My review of Johann Hari’s book, Chasing the Scream

A Review of Johann Hari’s Book, Chasing the Scream

 The opposite of addiction is not sobriety–it is connection

~Johann Hari~

Chasing the Scream cover

I discovered the existence of this book several days after a certain president announced his opinion that drug dealers should be executed. He would have felt a kinship with Harry Anslinger, the chief architect and champion of the war on drugs which took root in the 1930’s. His opinion was that illegal drugs were evil and so were people who sold and used them. Both sets of people and drugs themselves became his targets for eradication.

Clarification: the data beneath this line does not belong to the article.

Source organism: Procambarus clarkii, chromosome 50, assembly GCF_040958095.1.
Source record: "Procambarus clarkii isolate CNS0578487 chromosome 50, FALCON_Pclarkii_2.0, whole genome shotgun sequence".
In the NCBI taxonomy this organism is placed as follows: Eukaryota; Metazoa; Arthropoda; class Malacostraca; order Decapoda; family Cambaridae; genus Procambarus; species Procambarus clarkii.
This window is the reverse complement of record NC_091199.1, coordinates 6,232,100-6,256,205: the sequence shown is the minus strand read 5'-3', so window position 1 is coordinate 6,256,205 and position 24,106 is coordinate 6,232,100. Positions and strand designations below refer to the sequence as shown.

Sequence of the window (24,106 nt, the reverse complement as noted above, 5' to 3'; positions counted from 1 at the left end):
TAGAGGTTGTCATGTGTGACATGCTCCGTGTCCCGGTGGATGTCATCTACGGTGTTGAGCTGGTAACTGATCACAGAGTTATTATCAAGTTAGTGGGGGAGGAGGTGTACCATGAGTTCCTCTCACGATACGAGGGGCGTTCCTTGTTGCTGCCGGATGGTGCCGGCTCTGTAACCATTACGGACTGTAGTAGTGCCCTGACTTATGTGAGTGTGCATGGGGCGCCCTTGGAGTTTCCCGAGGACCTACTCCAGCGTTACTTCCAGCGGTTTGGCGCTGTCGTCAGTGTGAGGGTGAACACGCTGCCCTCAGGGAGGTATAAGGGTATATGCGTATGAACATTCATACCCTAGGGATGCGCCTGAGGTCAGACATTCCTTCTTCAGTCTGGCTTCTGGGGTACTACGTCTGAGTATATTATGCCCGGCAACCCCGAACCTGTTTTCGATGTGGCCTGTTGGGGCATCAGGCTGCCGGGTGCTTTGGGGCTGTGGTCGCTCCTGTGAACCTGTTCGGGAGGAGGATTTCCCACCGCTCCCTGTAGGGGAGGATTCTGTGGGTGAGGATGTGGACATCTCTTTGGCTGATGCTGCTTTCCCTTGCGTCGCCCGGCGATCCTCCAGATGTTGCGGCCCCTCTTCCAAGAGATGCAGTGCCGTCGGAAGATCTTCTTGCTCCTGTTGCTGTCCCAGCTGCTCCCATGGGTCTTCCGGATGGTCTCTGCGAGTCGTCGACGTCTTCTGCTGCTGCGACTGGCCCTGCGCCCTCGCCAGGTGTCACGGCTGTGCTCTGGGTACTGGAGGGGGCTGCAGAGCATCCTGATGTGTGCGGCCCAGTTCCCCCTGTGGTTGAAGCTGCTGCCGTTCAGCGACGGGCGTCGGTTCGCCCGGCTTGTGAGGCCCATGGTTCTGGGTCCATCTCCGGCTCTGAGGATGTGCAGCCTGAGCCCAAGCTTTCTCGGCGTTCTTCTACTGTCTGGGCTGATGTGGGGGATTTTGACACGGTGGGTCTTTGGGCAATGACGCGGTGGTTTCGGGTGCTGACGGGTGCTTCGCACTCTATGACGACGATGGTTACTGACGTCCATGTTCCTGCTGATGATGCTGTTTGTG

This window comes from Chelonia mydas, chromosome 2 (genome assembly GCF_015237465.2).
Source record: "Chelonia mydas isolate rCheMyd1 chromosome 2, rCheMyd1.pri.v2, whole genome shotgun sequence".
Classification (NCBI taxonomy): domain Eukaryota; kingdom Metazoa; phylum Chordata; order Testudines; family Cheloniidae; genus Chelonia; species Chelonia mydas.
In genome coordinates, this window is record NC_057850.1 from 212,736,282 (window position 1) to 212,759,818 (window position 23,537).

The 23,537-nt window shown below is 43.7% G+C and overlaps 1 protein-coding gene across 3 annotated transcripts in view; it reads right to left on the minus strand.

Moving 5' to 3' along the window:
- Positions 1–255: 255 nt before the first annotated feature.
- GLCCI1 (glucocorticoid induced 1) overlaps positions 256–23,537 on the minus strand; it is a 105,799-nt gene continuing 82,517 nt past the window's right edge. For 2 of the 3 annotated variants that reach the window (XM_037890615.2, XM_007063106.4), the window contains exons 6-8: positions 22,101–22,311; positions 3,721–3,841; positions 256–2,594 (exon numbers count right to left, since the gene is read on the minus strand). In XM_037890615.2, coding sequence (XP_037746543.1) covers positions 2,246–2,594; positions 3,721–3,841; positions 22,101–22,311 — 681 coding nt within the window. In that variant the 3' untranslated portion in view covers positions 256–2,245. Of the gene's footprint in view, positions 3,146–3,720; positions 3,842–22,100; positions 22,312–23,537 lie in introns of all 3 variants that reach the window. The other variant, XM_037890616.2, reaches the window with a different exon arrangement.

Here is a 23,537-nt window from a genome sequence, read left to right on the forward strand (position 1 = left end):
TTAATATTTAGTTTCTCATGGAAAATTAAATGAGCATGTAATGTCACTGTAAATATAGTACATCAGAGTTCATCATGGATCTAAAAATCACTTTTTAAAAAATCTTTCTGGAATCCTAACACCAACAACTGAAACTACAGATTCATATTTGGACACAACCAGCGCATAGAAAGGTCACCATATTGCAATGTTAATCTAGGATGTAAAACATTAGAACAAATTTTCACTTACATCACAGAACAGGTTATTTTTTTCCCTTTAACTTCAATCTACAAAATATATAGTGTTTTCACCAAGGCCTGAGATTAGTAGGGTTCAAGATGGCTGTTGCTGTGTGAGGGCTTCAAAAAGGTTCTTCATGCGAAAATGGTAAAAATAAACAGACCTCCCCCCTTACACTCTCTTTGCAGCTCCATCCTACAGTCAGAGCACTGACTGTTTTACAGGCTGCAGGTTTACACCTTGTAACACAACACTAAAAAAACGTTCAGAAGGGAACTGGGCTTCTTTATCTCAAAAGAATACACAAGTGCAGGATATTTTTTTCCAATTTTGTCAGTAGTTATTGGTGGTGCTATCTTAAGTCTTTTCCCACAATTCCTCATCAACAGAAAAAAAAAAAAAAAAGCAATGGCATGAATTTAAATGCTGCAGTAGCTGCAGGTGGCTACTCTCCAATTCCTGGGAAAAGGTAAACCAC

Hari writes extensively about Anslinger and the army he headed as well as about Billie Holliday the renowned jazz singer who died of a heroin overdose and Arnold Rothstein, an early drugpin. During the course of the book, Hari also gives thorough coverage to drug users, drug dealers, police, people who work with drug users, and researchers. He also documents research findings, and alternatives to a war on drugs.

Hari admits that it was difficult for him to let go of the traditional wisdom regarding the evils of drugs and of those who use them. He also struggled with the idea that drug eradication is the only effective way to approach the problem. I must admit that it was initially also difficult for me as a reader to imagine viewing drugs in any but the traditional manner.